Despite an inconsistent narrative style, an entertaining and imaginative fantasy inspired by Shakespeare’s plays.



A bizarre object transports a teenager from the late 19th century to a world of Shakespearean magic and mystery in this debut YA novel.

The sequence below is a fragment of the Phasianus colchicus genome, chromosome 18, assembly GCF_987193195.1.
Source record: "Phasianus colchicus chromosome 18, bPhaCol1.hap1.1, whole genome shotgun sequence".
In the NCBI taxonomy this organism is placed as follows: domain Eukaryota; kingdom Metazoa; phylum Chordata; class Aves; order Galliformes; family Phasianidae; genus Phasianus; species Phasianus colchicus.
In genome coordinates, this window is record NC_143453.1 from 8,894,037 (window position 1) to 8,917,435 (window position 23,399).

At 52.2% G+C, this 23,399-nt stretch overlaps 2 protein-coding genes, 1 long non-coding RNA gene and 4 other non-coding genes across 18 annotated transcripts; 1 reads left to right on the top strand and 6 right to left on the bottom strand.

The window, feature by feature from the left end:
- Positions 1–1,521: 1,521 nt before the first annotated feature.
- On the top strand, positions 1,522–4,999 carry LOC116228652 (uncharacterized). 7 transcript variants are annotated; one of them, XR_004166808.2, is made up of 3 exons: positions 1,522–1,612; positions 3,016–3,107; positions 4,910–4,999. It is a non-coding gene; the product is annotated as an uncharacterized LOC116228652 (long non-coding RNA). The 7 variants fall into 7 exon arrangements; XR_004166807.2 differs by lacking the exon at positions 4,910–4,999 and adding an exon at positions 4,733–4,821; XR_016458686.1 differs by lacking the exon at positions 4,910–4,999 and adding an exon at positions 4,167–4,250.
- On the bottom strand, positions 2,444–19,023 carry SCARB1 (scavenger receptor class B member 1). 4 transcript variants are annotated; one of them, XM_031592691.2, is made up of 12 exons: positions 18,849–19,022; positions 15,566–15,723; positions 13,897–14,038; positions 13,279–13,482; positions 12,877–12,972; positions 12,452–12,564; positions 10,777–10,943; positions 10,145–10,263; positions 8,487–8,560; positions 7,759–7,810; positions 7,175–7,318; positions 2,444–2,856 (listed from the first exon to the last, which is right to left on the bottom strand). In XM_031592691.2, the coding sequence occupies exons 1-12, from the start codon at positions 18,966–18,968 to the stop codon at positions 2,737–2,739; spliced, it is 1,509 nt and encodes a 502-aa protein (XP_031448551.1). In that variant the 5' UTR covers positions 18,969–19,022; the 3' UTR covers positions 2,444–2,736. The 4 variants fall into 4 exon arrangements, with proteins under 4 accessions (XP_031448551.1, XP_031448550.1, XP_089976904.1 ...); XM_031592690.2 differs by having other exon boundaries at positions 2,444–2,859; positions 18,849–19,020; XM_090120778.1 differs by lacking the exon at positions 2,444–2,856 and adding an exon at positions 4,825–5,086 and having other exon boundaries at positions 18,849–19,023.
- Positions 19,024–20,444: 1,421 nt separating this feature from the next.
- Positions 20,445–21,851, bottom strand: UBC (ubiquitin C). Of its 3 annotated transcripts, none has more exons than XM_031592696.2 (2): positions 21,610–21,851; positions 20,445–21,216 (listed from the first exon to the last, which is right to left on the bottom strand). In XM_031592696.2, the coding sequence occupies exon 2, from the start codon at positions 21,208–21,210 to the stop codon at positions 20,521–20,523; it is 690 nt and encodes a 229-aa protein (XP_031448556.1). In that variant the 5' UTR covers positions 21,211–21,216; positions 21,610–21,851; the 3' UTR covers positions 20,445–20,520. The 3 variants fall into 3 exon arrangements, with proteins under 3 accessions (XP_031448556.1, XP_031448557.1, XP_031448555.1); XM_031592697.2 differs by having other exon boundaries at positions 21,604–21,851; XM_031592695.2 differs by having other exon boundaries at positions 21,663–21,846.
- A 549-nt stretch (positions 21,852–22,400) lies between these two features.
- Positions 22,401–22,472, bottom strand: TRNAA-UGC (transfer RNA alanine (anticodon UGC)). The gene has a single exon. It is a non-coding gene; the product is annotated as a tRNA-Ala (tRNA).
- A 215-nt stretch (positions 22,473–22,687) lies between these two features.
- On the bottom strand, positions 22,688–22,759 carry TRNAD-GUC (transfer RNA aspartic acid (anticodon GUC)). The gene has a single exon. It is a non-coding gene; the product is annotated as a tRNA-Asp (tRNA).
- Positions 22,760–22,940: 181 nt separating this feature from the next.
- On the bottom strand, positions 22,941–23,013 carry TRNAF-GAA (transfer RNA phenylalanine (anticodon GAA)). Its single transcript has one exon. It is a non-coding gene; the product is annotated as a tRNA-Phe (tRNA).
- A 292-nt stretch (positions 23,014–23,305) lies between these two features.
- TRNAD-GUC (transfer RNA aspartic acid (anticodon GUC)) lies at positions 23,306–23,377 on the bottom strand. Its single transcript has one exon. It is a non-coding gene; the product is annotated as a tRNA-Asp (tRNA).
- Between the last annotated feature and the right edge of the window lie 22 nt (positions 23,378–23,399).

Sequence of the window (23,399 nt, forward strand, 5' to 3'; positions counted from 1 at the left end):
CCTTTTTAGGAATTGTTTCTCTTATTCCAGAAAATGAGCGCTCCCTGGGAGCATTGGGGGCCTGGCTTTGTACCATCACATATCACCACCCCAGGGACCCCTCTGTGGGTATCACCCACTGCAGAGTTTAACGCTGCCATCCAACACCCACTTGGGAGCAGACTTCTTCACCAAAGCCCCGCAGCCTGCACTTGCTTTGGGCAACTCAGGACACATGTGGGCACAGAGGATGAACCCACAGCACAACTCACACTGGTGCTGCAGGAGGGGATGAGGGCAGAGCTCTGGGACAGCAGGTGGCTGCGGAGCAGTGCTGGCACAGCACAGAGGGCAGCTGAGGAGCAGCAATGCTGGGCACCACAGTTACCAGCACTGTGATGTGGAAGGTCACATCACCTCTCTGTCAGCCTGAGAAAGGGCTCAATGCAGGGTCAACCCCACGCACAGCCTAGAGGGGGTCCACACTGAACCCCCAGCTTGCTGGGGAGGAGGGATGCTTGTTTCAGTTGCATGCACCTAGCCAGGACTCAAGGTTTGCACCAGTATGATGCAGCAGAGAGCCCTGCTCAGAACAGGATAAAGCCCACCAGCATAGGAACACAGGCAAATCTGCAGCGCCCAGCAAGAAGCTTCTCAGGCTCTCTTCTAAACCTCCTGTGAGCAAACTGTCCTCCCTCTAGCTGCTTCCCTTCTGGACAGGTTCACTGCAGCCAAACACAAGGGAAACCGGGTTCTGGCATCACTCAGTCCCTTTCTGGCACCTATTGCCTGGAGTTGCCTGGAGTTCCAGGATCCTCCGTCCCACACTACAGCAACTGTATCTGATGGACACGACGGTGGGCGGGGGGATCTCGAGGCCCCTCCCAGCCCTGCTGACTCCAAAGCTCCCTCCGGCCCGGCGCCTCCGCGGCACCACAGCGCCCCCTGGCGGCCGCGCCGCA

Guided by a clue left by her grandmother, 14-year-old Alda finds a small, bubblelike object that shockingly transfers her from her 19th-century cottage to a pirate ship at sea. Her sudden appearance startles cabin boy Dreng, whom she will meet again in this Shakespearean fantasy that is woven from an atmospheric patchwork of elements from Hamlet (the Danish prince has a cameo as a prisoner on the pirate ship), Macbeth, and, especially, The Tempest. During an encounter with three bony, cackling figures on a fog-shrouded moor, Alda learns that the magical item that has brought her there is called a “cauldron’s bubble” (and that her grandmother may have been a member of this “wayward and weird” witches’ coven). Time shifts as Alda’s multiple strange journeys take her back to her own childhood, to a talking raven in a desolate desert canyon, to Dreng’s storm-tossed ship, and to a “between worlds” place called Netherfeld, where she ages two years with only gradually surfacing memories of what happens there. Thanks to witchy trickery, Alda ends up trapped on the haunted island where the lethal spirits are controlled by Prospero’s enslaved Ariel (depicted as a harpy of mythology). There, Alda’s fate becomes cleverly intertwined with naiads and dryads, a shipwrecked and now grown-up Dreng (who meets the ghost of his murdered father), the malformed and hapless Caliban, and a disturbingly proactive Miranda. Elby intermittently sustains a Bard-like sensibility in this overloaded but inventive story through an informed sprinkling of paraphrased and near quotes from Shakespeare’s plays, occasional puns, brief soliloquies, portentous scenes, and blank verse rhythms. (The witches: “Who is the girl?” / “Not who, what?”/ “A bearer?”/ “A sister?” / “A knower or a seer?”) The ending of this enjoyable tale, the first installment of a trilogy, skillfully telegraphs more mystery and adventures to come. In the upcoming Book 2 (Double, Double Toil), Alda’s odyssey of self-discovery will continue (along with Elby’s mining of further Shakespeare classics).